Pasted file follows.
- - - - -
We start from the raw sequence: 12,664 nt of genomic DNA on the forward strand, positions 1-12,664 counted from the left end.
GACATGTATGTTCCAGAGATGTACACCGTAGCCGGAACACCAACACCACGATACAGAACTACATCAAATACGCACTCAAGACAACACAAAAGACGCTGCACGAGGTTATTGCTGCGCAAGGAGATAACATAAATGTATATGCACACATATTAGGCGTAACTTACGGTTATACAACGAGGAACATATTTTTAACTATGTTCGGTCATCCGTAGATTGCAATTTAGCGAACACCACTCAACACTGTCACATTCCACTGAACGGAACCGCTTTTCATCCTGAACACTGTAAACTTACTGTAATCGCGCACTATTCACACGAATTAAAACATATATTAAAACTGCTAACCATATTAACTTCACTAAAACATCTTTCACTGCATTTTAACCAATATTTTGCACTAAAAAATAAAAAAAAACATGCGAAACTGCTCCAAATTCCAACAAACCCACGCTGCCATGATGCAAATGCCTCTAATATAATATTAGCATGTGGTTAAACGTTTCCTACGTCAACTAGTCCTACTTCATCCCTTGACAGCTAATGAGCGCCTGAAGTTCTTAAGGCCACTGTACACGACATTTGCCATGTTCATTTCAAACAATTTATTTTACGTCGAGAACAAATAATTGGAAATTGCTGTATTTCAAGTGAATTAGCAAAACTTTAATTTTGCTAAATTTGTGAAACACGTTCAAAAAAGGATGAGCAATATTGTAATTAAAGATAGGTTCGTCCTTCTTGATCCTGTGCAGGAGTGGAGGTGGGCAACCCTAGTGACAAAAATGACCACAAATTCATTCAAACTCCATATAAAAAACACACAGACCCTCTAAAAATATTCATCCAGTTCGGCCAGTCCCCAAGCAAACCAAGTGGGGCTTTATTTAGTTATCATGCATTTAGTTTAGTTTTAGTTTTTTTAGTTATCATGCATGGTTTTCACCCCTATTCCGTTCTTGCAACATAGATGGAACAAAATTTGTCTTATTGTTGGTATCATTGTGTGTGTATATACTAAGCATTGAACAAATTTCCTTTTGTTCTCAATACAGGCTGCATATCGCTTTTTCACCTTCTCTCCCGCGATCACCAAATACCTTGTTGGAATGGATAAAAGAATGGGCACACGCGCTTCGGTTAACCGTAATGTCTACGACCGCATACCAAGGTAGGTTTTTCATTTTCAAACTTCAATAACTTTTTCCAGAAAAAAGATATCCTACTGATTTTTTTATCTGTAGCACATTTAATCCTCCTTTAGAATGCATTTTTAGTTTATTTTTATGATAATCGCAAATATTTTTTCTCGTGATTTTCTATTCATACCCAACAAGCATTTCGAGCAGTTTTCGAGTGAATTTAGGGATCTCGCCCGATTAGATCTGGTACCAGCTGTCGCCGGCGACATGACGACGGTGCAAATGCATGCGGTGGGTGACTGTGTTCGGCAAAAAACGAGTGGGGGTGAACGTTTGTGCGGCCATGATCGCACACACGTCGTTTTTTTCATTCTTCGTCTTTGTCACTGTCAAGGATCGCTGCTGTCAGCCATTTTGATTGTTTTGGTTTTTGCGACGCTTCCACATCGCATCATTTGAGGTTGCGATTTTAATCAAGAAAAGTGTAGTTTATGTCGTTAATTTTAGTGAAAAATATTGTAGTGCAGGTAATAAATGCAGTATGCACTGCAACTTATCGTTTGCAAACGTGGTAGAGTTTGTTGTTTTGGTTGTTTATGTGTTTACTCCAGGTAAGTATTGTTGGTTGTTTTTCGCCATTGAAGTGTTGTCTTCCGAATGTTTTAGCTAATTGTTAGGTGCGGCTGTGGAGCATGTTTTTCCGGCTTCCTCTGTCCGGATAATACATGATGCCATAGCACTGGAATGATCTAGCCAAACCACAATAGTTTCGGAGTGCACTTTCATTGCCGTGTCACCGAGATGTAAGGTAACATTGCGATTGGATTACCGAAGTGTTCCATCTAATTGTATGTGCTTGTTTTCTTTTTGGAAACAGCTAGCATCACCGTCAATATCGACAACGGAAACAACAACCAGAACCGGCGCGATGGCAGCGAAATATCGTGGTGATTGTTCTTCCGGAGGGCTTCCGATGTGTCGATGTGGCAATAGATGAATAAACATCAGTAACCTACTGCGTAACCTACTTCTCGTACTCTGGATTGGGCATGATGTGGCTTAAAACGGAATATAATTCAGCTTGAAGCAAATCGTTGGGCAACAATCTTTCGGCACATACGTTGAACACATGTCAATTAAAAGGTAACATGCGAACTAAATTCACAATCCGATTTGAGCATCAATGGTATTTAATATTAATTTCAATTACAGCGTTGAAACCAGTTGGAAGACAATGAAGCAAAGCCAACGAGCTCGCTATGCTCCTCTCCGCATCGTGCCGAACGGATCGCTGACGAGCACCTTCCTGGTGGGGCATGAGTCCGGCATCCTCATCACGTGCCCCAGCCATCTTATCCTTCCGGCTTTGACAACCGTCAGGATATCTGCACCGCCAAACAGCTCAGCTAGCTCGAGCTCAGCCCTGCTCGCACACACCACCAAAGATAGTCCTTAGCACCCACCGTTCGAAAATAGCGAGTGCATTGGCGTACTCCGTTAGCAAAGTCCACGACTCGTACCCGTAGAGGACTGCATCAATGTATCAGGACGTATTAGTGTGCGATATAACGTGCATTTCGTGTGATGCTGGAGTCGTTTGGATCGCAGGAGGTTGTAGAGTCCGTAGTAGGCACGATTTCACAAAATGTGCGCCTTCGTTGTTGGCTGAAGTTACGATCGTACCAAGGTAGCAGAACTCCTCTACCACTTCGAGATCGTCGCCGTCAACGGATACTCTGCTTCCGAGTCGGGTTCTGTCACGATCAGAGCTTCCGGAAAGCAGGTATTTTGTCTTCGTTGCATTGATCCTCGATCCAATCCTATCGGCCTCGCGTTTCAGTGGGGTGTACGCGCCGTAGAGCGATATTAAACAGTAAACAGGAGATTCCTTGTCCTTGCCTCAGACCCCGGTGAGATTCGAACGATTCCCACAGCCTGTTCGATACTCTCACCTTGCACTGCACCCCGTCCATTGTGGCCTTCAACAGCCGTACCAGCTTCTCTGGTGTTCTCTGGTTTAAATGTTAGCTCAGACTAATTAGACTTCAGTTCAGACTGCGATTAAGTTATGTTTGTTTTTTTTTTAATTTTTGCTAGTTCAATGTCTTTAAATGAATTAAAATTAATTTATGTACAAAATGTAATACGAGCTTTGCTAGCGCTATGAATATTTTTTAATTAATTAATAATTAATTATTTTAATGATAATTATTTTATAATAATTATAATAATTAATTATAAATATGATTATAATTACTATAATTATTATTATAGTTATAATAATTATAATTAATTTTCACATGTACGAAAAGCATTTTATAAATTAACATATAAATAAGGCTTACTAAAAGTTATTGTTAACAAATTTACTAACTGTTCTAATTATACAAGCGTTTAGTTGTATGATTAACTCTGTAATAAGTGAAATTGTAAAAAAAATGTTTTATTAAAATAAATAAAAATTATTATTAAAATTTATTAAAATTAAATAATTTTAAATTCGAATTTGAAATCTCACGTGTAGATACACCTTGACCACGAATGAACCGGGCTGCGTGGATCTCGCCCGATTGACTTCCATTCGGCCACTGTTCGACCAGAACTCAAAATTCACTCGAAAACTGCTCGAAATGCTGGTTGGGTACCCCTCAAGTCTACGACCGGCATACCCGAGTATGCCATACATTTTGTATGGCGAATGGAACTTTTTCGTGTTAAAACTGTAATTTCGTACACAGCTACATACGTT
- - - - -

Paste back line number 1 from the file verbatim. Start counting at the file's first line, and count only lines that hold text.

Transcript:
We start from the raw sequence: 12,664 nt of genomic DNA on the forward strand, positions 1-12,664 counted from the left end.